In the U.S., every year, about 2.6 million people have some type of brain injury — whether as a result of trauma, stroke, tumor, or other illnesses, according to the Brain Injury Association of America. About 52,000 die as a result of traumatic brain injury, and more than 5 million Americans who’ve suffered traumatic brain injury require assistance in performing daily activities. Approximately 130,000 Americans die of stroke each year, according to the National Stroke Association.
What Are the Types of Brain Damage and How Severe Are They?
All traumatic brain injuries are head injuries. But head injury is not necessarily brain injury. There are two types of brain injury: traumatic brain injury and acquired brain injury. Both disrupt the brain’s normal functioning.
- Traumatic Brain Injury (TBI) is caused by an external force — such as a blow to the head — that causes the brain to move inside the skull or damages the skull. This in turn damages the brain.
- Acquired Brain Injury (ABI) occurs at the cellular level. It is most often associated with pressure on the brain. This could come from a tumor. Or it could result from neurological illness, as in the case of a stroke.
Both traumatic brain injury and acquired brain injury occur after birth. And neither is degenerative. Sometimes, the two terms are used interchangeably.
There is a kind of brain damage that results from genetics or birth trauma. It’s called congenital brain damage. It is not included, though, within the standard definition of brain damage or traumatic brain injury.
Some brain injuries cause focal — or localized — brain damage, such as the damage caused when a bullet enters the brain. In other words, the damage is confined to a small area. Closed head injuries frequently cause diffuse brain damage, which means damage to several areas of the brain. For example, both sides of the brain are damaged and the nerves are stretched throughout the brain. This is called diffuse axonal injury or DAI.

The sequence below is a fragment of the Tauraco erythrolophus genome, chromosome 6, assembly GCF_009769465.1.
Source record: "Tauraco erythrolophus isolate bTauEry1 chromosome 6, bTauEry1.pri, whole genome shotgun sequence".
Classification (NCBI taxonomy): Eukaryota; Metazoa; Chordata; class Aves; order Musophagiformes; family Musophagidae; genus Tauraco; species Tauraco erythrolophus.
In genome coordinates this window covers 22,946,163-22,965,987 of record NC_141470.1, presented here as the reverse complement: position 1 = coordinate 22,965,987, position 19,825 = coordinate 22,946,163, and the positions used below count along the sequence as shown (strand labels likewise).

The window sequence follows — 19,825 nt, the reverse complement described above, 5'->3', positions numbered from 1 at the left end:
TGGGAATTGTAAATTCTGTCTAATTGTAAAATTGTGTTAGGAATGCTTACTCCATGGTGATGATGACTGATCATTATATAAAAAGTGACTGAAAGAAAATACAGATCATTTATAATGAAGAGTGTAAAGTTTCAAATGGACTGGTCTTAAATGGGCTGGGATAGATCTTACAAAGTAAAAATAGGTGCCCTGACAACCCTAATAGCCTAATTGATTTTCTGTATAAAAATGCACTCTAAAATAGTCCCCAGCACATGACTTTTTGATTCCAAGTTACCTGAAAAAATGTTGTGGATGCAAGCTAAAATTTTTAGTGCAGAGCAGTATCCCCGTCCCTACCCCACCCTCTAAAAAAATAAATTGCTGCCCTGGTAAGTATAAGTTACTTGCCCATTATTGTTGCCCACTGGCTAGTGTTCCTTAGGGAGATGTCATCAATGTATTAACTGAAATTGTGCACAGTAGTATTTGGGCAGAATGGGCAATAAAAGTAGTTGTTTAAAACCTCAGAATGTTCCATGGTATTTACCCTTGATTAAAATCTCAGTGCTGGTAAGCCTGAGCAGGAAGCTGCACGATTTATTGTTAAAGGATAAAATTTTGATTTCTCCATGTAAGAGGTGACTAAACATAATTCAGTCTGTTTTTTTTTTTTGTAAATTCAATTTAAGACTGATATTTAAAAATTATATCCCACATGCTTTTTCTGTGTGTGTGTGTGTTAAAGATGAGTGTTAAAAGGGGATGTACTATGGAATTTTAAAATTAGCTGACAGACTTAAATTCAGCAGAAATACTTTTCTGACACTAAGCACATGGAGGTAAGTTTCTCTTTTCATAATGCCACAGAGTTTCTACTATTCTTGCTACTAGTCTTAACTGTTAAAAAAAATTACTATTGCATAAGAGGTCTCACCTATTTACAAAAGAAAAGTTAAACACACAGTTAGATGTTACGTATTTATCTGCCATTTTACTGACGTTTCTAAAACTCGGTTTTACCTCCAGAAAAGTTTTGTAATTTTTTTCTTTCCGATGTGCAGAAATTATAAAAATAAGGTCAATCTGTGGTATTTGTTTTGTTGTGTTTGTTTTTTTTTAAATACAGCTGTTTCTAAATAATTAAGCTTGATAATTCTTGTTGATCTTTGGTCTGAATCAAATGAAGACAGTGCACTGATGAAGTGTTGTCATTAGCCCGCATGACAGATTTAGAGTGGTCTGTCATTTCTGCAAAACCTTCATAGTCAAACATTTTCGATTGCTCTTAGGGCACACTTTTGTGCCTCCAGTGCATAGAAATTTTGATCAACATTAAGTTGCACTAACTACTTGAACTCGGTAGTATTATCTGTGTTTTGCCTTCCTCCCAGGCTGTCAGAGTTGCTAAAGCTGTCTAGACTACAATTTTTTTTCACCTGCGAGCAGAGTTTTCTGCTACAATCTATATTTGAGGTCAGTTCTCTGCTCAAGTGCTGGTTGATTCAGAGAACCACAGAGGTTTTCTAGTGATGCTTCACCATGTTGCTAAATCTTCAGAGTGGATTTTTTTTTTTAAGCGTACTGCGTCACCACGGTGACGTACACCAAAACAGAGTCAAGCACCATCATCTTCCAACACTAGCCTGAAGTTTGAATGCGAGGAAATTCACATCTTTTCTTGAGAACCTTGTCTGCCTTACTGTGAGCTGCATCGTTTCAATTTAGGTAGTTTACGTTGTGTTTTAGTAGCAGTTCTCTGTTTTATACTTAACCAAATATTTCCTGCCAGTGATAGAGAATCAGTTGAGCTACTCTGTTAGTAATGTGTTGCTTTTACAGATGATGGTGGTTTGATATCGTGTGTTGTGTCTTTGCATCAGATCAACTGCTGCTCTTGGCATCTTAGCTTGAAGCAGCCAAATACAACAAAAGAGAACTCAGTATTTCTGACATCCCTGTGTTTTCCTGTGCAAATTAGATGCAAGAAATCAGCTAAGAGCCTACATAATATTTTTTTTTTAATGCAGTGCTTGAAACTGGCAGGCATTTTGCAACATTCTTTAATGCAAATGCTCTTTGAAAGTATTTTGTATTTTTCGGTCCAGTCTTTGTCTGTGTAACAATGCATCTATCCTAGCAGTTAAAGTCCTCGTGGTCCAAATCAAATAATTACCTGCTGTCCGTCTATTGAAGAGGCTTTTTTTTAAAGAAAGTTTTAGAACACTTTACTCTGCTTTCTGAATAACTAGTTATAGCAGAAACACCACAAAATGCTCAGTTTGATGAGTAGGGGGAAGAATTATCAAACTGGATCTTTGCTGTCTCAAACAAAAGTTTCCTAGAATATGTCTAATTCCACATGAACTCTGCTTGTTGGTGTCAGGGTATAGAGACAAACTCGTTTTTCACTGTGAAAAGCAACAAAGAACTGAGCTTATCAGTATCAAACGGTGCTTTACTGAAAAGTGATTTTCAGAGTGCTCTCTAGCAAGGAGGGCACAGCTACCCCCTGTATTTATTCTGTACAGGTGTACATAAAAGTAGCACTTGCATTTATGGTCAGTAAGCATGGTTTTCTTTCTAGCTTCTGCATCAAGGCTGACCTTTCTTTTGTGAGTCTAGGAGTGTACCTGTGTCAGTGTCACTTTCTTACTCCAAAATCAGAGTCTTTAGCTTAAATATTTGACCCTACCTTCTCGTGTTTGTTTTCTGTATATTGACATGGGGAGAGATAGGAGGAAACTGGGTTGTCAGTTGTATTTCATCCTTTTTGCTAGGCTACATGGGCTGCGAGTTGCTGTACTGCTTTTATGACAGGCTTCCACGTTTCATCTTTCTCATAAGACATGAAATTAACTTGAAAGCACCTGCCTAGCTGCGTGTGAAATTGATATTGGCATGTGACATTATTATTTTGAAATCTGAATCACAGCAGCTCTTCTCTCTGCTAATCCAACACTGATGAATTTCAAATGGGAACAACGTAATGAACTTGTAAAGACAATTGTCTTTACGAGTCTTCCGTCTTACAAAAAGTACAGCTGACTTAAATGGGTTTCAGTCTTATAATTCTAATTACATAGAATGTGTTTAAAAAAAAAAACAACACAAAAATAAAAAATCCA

The severity of brain damage can vary with the type of brain injury. A mild brain injury may be temporary. It causes headaches, confusion, memory problems, and nausea. In a moderate brain injury, symptoms can last longer and be more pronounced. In both cases, most patients make a good recovery, although even in mild brain injury 15% of people will have persistent problems after one year.
With a severe brain injury, the person may suffer life-changing and debilitating problems. He or she will have cognitive, behavioral, and physical disabilities. People who are in a coma or a minimally responsive state may remain dependent on the care of others for the rest of their lives. .